AFT urges passage of early childhood education legislation

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The AFT is urging Congress to act quickly on landmark bipartisan legislation that could deliver on a promise too long deferred—investments that will help put prekindergarten within the reach of every American family.

The Strong Start for America's Children Act, a bill introduced on Nov. 13 at a Capitol Hill event, builds on the vision of universal, voluntary prekindergarten that President Obama outlined in his 2013 State of the Union address. Both the Senate and the House introduced versions of the bill, which would authorize up to $1.3 billion in federal funding in the 2014 fiscal year, with greater amounts in future years.

Constance Mourning/AFT Photo

The funding would support prekindergarten for 4-year-olds from low- and moderate-income families (those living at or below 200 percent of the poverty line). Funds would be disbursed to states under a formula grant model similar to Title I, with support going to districts, schools, Head Start programs, licensed child care providers and other local entities offering high-quality, voluntary prekindergarten.

"Reclaiming the promise of public education must start early. That's exactly what this landmark bipartisan bill sets out to do," AFT President Randi Weingarten said in a statement. "As a nation, we can't rely on a patchwork of early learning programs that provide too little quality education to too few students. We know that early childhood education is one of the best investments we can make to prepare a child for success in school and life.

"It's a no-brainer: When we invest in early learning, we invest in our children, our economy and America's future."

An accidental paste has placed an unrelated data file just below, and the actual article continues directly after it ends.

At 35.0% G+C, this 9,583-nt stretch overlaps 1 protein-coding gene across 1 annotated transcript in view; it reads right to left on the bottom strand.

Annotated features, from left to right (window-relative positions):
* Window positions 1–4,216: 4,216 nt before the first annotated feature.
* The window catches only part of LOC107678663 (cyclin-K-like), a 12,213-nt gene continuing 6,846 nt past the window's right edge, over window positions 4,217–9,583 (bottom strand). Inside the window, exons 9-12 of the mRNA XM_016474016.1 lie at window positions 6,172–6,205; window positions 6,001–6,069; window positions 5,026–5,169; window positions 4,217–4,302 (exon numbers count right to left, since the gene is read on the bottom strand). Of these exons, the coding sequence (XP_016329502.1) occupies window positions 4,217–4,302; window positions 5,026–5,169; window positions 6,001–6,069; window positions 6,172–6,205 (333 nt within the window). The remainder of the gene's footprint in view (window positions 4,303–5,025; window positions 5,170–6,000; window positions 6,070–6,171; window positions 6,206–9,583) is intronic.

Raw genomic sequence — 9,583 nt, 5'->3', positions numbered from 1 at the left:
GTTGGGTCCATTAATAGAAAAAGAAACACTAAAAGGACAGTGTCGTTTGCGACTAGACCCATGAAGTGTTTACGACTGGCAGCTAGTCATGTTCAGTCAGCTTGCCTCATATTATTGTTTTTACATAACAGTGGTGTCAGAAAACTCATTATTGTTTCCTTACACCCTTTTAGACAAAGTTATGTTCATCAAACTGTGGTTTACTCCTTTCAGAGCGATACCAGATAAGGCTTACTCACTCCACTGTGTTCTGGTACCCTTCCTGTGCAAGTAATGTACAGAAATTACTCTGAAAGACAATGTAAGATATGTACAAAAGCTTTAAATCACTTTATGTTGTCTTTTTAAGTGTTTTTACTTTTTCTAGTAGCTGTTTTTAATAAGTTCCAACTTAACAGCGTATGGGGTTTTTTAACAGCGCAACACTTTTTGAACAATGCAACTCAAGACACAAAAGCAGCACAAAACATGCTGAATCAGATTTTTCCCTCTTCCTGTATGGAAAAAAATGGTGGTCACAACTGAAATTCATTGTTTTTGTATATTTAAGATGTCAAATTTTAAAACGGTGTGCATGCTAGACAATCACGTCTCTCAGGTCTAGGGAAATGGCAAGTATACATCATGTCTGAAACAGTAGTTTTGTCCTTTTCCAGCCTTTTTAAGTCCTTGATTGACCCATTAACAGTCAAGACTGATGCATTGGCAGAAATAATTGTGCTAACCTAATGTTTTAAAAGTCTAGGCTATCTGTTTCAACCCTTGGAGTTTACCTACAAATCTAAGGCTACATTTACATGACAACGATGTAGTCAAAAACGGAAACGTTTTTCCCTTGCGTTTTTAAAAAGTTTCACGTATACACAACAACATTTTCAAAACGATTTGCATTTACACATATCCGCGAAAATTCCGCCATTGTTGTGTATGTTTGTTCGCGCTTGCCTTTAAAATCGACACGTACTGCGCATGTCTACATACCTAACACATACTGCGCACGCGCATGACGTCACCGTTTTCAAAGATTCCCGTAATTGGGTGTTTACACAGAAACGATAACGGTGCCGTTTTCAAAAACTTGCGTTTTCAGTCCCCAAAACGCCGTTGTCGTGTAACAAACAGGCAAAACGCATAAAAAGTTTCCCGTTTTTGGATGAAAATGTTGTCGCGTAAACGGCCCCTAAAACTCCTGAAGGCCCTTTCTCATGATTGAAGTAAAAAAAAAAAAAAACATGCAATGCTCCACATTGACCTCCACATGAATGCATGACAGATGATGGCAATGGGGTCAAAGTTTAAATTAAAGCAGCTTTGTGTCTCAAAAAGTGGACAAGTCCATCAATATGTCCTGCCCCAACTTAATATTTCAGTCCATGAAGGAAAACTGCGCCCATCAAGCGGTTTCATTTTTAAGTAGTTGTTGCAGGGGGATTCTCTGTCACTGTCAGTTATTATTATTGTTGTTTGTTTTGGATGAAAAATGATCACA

Other goals of the bill: increasing the quality of infant and toddler care in center-based and family child care; supporting quality improvements in the Child Care and Development Block Grant; and spurring continued support for the Maternal, Infant, and Early Childhood Home Visiting program.

"Today, 39 states and the District of Columbia offer state-funded early learning programs, but without stronger investments, millions of children will continue to go without access to these crucial programs," Sen. Tom Harkin (D-Iowa), chair of the Senate Health, Education, Labor and Pensions Committee, told those gathered at the Capitol for the introduction of the bill. One of those was Constance Mourning (shown above), who has taught prekindergarten and kindergarten at Anne Beers Elementary School in Washington, D.C., for the past two years.

The bill, Mourning says, opens up wonderful possibilities for the millions of children who otherwise would not participate in early learning, and for the professionals who teach at that level. "It's exciting for our profession: We're not being mislabeled as babysitters," she said. "And a law based on the bill and President Obama's vision is going to help so many children across the nation. As a teacher, I can tell immediately which children in my classroom have the social and learning advantages that come with good preschool."

The AFT is urging members to tell their U.S. representatives and senators to support the legislation. [Mike Rose, Jennifer Scully/AFT photo]

November 13, 2013